Nationally, nearly 2.2 million people have signed up for private health insurance plans through the marketplace, with almost 1.8 million people signing up in December alone.

For Pennsylvania, that shakes out out to about 81,000 people who have purchased health insurance through the federal marketplace since its troubled launch in October.

With the support of Mayor Bill Peduto, City Councilwoman Natalia Rudiak has introduced legislation to establish a comprehensive open data ordinance for the city of Pittsburgh.

If the bill passes, Pittsburgh would join New York City, San Francisco and more than a dozen other cities that have embraced public data sharing.

Rudiak said in a news conference Tuesday that the ordinance would go above and beyond the current Right to Know law, which requires that government agencies provide information to the public upon request.

As Governor Tom Corbett gears up for the release of his 2014-15 budget proposal next month, Pennsylvania Democrats are disparaging cuts to higher education over the course of his tenure.

Total state spending on state-related higher education institutions dropped by 18% in 2011-12, and funding has remained flat since then.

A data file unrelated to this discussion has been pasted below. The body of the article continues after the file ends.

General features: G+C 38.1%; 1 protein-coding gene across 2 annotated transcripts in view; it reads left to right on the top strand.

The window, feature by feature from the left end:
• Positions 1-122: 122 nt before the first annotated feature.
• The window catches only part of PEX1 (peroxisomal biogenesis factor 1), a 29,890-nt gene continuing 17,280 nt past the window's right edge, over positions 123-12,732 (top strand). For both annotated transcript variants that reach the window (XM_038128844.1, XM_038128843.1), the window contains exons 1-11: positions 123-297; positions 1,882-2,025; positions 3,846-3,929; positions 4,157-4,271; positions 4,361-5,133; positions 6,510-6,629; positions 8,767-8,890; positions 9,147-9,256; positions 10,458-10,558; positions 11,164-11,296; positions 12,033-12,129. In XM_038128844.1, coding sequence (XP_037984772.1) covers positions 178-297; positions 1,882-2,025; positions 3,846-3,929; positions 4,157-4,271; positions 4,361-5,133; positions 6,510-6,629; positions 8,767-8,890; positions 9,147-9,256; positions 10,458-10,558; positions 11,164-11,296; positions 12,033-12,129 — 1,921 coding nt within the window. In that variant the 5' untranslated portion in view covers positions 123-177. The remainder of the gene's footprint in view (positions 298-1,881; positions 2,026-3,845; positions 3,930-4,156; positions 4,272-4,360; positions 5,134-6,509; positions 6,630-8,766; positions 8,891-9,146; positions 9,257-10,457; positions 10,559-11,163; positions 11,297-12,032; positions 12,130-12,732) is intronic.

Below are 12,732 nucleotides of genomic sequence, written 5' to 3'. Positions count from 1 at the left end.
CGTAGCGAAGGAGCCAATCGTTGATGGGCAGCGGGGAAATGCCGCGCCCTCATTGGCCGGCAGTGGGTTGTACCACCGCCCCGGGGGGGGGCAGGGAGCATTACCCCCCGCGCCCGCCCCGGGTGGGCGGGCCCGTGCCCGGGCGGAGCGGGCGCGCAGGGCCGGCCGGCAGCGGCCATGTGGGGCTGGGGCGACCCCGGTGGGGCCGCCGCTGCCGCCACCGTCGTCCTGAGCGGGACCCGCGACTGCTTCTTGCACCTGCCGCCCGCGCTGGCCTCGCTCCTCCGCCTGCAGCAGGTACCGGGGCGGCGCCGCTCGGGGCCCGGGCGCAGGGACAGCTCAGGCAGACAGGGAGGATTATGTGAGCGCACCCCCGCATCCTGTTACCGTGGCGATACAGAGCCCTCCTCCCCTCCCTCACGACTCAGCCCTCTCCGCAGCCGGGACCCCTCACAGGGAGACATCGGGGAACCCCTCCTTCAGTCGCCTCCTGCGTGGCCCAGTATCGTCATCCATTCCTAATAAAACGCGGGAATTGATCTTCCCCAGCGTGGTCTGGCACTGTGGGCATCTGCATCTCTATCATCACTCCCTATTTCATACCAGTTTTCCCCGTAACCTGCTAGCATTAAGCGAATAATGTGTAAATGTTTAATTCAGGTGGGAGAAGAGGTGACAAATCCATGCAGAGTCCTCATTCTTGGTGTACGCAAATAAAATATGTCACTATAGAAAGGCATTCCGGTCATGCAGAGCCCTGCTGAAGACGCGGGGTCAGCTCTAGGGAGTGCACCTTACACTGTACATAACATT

About 300,000 residents in West Virginia are still without water for a fourth day, and one local organization is lending a helping hand to make sure residents have water to drink, cook with and bathe in.

Brother’s Brother Foundation is a Pittsburgh-based nonprofit that provides disaster relief across the globe, and right here at home.

If you want to know how your neighborhood sandwich shop or your favorite sushi restaurant fared on its last health department inspection, you can find that information online, but those reports can often be full of jargon and difficult to interpret.

Now, the Allegheny County Health Department is working to make that information easier to digest by implementing a four-tiered grading system for restaurant inspections.

Dr. Karen Hacker, director of the county health department, said they’re still figuring out how that grading process would work.

The Allegheny County Health Department is celebrating a legislative victory that will allow them to more effectively monitor air and water pollution.

In December, County Council passed a law that requires companies performing hydraulic fracturing within the county to notify the Health Department as each phase of the process begins.

Crews at the Pittsburgh Water and Sewer Authority are gearing up for a busy week as the deep freeze sets in and is followed by a quick thaw.

“Any extreme change in temperature causes the ground to shift, and when that occurs, the lines break,” said PWSA spokeswoman Melissa Rubin. “We have an old system, we have a lot of pipe that’s 80 years old, a hundred years old. Some of them are old cast iron pipes, and they break when the ground shifts.”